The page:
A fire hydrant without water may seem a contradiction, but there’s one in front of the Collinsville, Connecticut fire station where I served for 26 years. It has no piping and it’s not connected to any supply source. Rather than putting out fires, it stands as an emblem of the fire service, proudly reminding us of a critical tool used to save lives and property. It illustrates the importance of hydrants, not just as practical instruments of firefighting technology, but as symbols of all that is good in fighting fire.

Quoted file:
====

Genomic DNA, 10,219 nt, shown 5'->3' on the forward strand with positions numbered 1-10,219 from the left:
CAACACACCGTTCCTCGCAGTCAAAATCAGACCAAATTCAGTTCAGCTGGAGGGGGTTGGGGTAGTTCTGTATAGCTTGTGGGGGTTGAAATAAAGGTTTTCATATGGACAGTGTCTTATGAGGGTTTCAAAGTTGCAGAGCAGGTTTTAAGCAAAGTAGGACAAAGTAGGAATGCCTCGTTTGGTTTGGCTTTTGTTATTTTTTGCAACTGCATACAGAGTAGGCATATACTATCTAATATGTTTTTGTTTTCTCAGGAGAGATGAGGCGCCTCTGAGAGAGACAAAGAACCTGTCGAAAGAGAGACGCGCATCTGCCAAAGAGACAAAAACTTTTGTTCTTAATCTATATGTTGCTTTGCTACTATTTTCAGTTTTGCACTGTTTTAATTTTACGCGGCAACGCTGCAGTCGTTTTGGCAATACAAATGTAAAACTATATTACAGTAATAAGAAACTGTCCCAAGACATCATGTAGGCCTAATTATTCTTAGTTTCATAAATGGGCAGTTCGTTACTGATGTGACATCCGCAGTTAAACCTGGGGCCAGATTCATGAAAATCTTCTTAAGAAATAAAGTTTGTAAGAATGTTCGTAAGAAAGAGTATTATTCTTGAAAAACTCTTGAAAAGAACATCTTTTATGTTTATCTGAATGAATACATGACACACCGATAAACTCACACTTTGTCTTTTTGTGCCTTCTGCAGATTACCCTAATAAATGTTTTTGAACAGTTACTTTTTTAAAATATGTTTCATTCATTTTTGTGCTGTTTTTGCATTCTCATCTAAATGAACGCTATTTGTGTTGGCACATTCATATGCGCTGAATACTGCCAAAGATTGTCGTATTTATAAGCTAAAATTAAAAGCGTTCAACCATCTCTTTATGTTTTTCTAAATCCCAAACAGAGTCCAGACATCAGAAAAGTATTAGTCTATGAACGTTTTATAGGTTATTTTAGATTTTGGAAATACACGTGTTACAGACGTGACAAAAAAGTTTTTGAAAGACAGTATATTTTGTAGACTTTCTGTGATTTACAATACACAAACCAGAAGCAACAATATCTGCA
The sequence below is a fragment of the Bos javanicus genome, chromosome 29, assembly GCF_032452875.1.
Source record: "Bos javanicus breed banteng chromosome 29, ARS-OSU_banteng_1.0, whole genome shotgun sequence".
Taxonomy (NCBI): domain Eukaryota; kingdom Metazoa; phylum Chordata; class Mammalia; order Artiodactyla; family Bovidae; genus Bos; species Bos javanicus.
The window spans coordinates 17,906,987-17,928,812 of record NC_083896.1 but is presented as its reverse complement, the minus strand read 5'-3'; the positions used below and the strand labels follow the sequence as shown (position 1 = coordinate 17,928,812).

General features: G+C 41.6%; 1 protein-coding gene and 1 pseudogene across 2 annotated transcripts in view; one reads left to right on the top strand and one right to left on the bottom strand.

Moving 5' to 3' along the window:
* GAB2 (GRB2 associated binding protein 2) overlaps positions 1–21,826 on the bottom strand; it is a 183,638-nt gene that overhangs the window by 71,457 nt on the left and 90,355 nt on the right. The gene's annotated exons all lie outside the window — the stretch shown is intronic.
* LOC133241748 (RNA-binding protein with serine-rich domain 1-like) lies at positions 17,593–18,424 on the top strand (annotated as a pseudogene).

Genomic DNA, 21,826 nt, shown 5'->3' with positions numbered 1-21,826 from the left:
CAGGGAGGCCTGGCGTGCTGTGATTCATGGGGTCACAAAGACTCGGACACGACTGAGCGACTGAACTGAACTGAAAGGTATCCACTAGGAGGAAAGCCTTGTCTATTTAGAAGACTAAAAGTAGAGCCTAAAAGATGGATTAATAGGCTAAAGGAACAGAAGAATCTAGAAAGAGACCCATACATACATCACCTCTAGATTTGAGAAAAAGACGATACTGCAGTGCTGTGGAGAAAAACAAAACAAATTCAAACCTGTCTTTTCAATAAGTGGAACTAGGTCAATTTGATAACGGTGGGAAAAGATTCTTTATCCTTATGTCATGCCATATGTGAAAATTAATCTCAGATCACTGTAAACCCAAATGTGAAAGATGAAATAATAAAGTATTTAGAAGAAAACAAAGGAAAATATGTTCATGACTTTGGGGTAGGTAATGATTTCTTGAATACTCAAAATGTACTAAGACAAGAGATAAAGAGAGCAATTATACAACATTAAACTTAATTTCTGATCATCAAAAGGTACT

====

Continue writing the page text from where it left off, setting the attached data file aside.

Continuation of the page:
I recently discovered what can only be described as a garden of fire hydrants at the Watch Hill Fire Department in Rhode Island. Surrounding a couple picnic tables and gathered along the outside wall of the station were well over a hundred fire hydrants in every imaginable color from shades of the more common yellows, reds, and greens, to violet, orange, pink, and gold. There was even a hydrant painted like a Dalmatian. Some had both large steamer valves as well as smaller spuds, others with just spuds alone. The barrels were rounded, squared or faceted, the caps domed or a bit flattened, plain or fluted. The spot was as colorful and beautiful as a plot of flowers.